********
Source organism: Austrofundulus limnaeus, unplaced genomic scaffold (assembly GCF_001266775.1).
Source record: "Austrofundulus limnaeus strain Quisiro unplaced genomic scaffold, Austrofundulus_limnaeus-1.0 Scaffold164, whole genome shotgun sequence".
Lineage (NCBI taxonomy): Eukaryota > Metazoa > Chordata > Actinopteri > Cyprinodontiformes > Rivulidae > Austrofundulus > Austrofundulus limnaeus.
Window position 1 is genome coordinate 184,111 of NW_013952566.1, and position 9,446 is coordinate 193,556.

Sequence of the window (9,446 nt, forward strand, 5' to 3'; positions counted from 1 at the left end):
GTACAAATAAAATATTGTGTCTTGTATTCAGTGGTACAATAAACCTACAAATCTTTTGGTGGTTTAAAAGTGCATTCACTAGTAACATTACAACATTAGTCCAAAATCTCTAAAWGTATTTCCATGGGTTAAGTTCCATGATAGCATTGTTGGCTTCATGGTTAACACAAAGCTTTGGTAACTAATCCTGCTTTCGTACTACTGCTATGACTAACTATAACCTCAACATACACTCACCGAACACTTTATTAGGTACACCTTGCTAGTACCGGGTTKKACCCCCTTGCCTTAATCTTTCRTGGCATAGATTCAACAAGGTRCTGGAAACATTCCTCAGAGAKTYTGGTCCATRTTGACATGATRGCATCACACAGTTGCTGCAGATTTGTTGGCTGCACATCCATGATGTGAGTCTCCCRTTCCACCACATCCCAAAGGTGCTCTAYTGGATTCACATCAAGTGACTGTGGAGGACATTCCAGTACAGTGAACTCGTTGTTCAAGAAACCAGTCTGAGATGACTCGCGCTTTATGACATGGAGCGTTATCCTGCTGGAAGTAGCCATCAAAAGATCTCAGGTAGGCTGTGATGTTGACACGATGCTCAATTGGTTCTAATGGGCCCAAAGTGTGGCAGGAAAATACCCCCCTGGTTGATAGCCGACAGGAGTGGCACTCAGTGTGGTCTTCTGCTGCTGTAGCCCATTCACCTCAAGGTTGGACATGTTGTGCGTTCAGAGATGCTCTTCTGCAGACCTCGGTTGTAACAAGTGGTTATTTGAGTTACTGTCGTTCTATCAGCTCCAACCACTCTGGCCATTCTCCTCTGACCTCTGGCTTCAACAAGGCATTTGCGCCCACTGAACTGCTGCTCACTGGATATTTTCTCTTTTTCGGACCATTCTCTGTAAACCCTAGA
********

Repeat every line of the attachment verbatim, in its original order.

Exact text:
Source organism: Austrofundulus limnaeus, unplaced genomic scaffold (assembly GCF_001266775.1).
Source record: "Austrofundulus limnaeus strain Quisiro unplaced genomic scaffold, Austrofundulus_limnaeus-1.0 Scaffold164, whole genome shotgun sequence".
Lineage (NCBI taxonomy): Eukaryota > Metazoa > Chordata > Actinopteri > Cyprinodontiformes > Rivulidae > Austrofundulus > Austrofundulus limnaeus.
Window position 1 is genome coordinate 184,111 of NW_013952566.1, and position 9,446 is coordinate 193,556.

Sequence of the window (9,446 nt, forward strand, 5' to 3'; positions counted from 1 at the left end):
GTACAAATAAAATATTGTGTCTTGTATTCAGTGGTACAATAAACCTACAAATCTTTTGGTGGTTTAAAAGTGCATTCACTAGTAACATTACAACATTAGTCCAAAATCTCTAAAWGTATTTCCATGGGTTAAGTTCCATGATAGCATTGTTGGCTTCATGGTTAACACAAAGCTTTGGTAACTAATCCTGCTTTCGTACTACTGCTATGACTAACTATAACCTCAACATACACTCACCGAACACTTTATTAGGTACACCTTGCTAGTACCGGGTTKKACCCCCTTGCCTTAATCTTTCRTGGCATAGATTCAACAAGGTRCTGGAAACATTCCTCAGAGAKTYTGGTCCATRTTGACATGATRGCATCACACAGTTGCTGCAGATTTGTTGGCTGCACATCCATGATGTGAGTCTCCCRTTCCACCACATCCCAAAGGTGCTCTAYTGGATTCACATCAAGTGACTGTGGAGGACATTCCAGTACAGTGAACTCGTTGTTCAAGAAACCAGTCTGAGATGACTCGCGCTTTATGACATGGAGCGTTATCCTGCTGGAAGTAGCCATCAAAAGATCTCAGGTAGGCTGTGATGTTGACACGATGCTCAATTGGTTCTAATGGGCCCAAAGTGTGGCAGGAAAATACCCCCCTGGTTGATAGCCGACAGGAGTGGCACTCAGTGTGGTCTTCTGCTGCTGTAGCCCATTCACCTCAAGGTTGGACATGTTGTGCGTTCAGAGATGCTCTTCTGCAGACCTCGGTTGTAACAAGTGGTTATTTGAGTTACTGTCGTTCTATCAGCTCCAACCACTCTGGCCATTCTCCTCTGACCTCTGGCTTCAACAAGGCATTTGCGCCCACTGAACTGCTGCTCACTGGATATTTTCTCTTTTTCGGACCATTCTCTGTAAACCCTAGA